Barn Raisers and Keeping Score.

What does it take to get you to do something for someone? I'm not referring to myself but anyone. The Amish are well known for their barn-raising. When one of the group needs a new barn a date is set and the entire community turns out to raise it. It becomes a way to socially communicate as well as to accomplish the necessary task.

Do the Amish take part in these raisings because they fear if they don't the community won't be there to help them. Personally, I don't think it has anything to do with fear – or keeping score.

Do you have friends and colleagues who keep score. I do. They can tell you who bought lunch the last time (and the time before) and who did who a favor last. Other friends don't use a scorecard. They do things because of love. They do things because they believe it is the right thing to do and they feel deeply about doing good. Their love enables them to lend a hand, cook a meal, buy lunch, or offer their time and resources. They are Barn Raisers.

We have a lot of people in our world with the potential to be Barn Raisers. But, a lot of them are in a waiting pattern. I want to learn how to bring them together. We can use the social networking tools available to get their attention. But, then how do we get them to actually take action or participate? And, how do we get them to do it for a sustainable period?

Some of them were taught to keep score a long time ago and it has become part of their culture. "It's a dog-eat-dog world," they were taught. "Look out for number one," is a phrase I would like to permanently remove from the lexicon. 

How can we create a community of Barn Raisers?

Do you have any ideas?

Photo compliments of Cindy47452 on Flickr

6 thoughts on “Barn Raisers and Keeping Score.”

  1. Have a web site that is geared towards giving of ones talent, ability, or wealth. The only rule for being able to participate…have something to give. The gifter (barn raiser) could state how many times they could give this thing or service, and maybe what the value could be if applicable. The giftees (people in need of a gift) would come from anywhere and any walk of life. I (pondered on that part for a while) the giftee part (should they be poor, bad health, etc?) and came up with the thought that a gifter (barn raiser) really doesn’t care who gets the gift.

  2. Great idea, Lorrie! I think we’d want to ask people to take small actions. We could provide some easy menus and make sure there is a connection that takes place. I want to think about this more. Let’s see what others have to say too.

  3. So… how do we inspire people to give? Answer this million dollar question and non-profits will be lining up at your doorstep.
    I’ve learned that people are generally more apt to be giving of their time and resources rather than money. I know a guy who will literally give you the shirt off his back at a moment’s notice, but ask him to write a check for charity and his checkbook closes. Why?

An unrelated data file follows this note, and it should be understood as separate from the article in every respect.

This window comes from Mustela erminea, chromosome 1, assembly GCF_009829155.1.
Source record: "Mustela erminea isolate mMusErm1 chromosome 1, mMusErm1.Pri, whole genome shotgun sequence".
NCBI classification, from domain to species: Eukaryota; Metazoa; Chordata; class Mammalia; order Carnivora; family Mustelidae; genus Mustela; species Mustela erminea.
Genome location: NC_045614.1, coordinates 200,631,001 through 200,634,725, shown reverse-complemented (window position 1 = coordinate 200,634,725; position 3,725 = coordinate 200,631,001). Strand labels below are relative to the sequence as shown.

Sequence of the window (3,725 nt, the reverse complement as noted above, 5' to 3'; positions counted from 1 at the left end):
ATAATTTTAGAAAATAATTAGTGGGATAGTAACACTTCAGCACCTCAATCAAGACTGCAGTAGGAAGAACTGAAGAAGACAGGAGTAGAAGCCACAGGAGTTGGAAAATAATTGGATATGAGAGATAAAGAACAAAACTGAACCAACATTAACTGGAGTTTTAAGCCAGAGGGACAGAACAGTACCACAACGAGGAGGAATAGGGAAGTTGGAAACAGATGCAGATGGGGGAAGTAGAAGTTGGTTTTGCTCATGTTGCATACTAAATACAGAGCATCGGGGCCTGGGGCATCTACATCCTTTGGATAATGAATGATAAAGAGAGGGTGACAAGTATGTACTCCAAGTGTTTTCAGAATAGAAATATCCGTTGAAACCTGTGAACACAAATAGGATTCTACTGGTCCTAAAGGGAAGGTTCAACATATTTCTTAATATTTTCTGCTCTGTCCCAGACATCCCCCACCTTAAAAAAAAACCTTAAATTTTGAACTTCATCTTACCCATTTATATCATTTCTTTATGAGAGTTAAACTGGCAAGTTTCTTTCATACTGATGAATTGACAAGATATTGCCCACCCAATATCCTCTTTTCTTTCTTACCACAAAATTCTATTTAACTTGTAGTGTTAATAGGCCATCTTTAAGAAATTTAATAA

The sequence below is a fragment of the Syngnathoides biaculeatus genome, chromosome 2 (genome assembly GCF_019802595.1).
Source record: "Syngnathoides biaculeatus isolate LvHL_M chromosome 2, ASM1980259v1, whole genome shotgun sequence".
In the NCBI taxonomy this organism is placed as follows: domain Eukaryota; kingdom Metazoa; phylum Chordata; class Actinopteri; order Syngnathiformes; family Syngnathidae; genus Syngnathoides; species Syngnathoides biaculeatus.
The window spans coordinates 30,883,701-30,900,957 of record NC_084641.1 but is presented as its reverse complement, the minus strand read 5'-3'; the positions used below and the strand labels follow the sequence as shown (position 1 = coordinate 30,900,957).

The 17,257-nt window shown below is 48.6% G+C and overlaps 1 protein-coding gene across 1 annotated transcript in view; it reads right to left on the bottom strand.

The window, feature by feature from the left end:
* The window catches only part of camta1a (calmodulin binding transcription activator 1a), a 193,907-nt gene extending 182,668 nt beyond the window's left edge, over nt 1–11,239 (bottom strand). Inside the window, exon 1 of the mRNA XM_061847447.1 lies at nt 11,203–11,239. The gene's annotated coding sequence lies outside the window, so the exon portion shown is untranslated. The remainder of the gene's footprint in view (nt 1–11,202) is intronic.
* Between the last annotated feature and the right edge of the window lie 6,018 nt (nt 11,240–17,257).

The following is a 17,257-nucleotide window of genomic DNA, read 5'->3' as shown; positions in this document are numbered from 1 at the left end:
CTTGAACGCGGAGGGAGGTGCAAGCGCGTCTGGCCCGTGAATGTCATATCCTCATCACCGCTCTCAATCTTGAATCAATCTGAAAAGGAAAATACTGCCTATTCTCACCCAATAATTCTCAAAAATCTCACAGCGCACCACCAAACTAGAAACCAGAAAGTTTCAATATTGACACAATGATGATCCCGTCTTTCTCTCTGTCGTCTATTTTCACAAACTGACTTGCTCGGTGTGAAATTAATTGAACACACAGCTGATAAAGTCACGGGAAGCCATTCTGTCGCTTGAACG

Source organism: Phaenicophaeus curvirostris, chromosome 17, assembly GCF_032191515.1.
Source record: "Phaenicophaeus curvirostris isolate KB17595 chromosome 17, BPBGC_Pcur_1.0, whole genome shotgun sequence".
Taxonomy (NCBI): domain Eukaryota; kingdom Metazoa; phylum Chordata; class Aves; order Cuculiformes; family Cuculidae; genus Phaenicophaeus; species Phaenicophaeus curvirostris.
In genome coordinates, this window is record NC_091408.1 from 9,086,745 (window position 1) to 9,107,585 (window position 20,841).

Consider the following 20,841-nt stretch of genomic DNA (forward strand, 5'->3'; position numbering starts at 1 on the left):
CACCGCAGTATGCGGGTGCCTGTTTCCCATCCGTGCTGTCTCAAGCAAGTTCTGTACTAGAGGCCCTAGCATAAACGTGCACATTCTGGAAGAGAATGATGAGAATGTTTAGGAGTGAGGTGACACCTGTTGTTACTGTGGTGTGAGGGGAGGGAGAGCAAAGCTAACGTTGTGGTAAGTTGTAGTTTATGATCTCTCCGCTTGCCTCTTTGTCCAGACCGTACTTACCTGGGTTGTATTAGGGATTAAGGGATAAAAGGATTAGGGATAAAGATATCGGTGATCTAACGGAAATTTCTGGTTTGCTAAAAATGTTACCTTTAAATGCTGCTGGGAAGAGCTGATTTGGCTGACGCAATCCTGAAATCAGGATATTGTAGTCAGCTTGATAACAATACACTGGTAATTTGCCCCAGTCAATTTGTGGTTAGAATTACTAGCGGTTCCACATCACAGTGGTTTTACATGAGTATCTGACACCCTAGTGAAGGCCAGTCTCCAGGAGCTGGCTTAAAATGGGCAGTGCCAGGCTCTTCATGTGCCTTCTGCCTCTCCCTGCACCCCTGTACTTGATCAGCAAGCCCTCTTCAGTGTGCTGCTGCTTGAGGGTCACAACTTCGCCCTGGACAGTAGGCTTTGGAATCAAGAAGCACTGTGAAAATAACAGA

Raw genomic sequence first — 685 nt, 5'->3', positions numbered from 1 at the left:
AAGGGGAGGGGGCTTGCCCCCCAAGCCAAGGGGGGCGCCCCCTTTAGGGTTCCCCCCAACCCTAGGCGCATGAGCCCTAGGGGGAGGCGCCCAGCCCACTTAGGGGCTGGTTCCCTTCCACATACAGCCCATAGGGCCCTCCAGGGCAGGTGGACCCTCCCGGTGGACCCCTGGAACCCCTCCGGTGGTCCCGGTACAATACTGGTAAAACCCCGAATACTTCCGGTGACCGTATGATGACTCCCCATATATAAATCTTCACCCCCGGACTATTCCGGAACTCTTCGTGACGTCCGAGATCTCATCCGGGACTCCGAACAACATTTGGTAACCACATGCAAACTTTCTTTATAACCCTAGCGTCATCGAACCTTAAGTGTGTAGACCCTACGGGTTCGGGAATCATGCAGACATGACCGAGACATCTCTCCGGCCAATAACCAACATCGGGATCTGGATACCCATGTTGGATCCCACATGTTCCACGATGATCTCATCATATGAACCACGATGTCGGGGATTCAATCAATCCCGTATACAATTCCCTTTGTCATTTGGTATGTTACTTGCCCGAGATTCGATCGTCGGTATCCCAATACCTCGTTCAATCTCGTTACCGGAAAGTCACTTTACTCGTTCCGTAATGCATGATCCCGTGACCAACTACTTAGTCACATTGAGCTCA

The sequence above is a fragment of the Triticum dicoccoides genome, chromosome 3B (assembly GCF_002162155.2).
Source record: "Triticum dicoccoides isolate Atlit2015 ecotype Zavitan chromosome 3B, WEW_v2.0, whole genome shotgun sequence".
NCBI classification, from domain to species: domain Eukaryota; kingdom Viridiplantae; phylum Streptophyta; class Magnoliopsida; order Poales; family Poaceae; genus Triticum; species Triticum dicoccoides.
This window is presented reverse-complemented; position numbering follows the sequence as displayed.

Because money IS keeping score. It’s an exact amount. If you borrow $100, then I know exactly what you owe me in return.
    Time and resources can be difficult to quantify. If I help you shovel your driveway, what do you really owe me in return? If you buy me dinner, does that equal the hour of labor I spent shoveling?
    People want to help those who help themselves. When we had our last big snow storm, many of my neighbors were out shoveling and snow blowing their driveways. This lasted about an hour before I could make it out to start on my own driveway. Once I started to shovel, the neighbors converged on my driveway to clear it quickly. Simply put, I was making an effort – and so they helped. My next door neighbor never came out and hence his driveway was never cleared.
    I think I had a point in there somewhere…

  4. I think Burning Man values tend to try to lean towards this — whether or not they succeed is a question I’m not sure I can answer. I know that reading Linchpin further cemented a lot of my feelings about doing something out of love, giving something as a gift. Once you get that feeling, it’s hard to ignore it. And it gets easier to indulge in.

  5. I think the most important part of your comment is the sentence, “People want to help those who help themselves.” I also get the snow thing as someone who just shoveled out almost two feet of it and is getting maybe that much more over the next 24 hours. It works exactly the same way here.
    I think people are willing to give a little time or a little money if you ask nicely. But, how do we get them to commit which is something different. A friend on Facebook says it starts with unity.
    People united to elect Barack Obama president. The brilliance of his campaign is they asked a little bit from millions in exchange for hope. How do we do the same thing to help one another?

  6. @Megan – I was also inspired by Linchpin and its topic of giving something as a gift out of love. So, based on your last two sentences – “Once you get that feeling, it’s hard to ignore it. And it gets easier to indulge in.” we need to get more people involved and actively participating and then it will continue with its own momentum. And, that feels like we’ve gone full circle.

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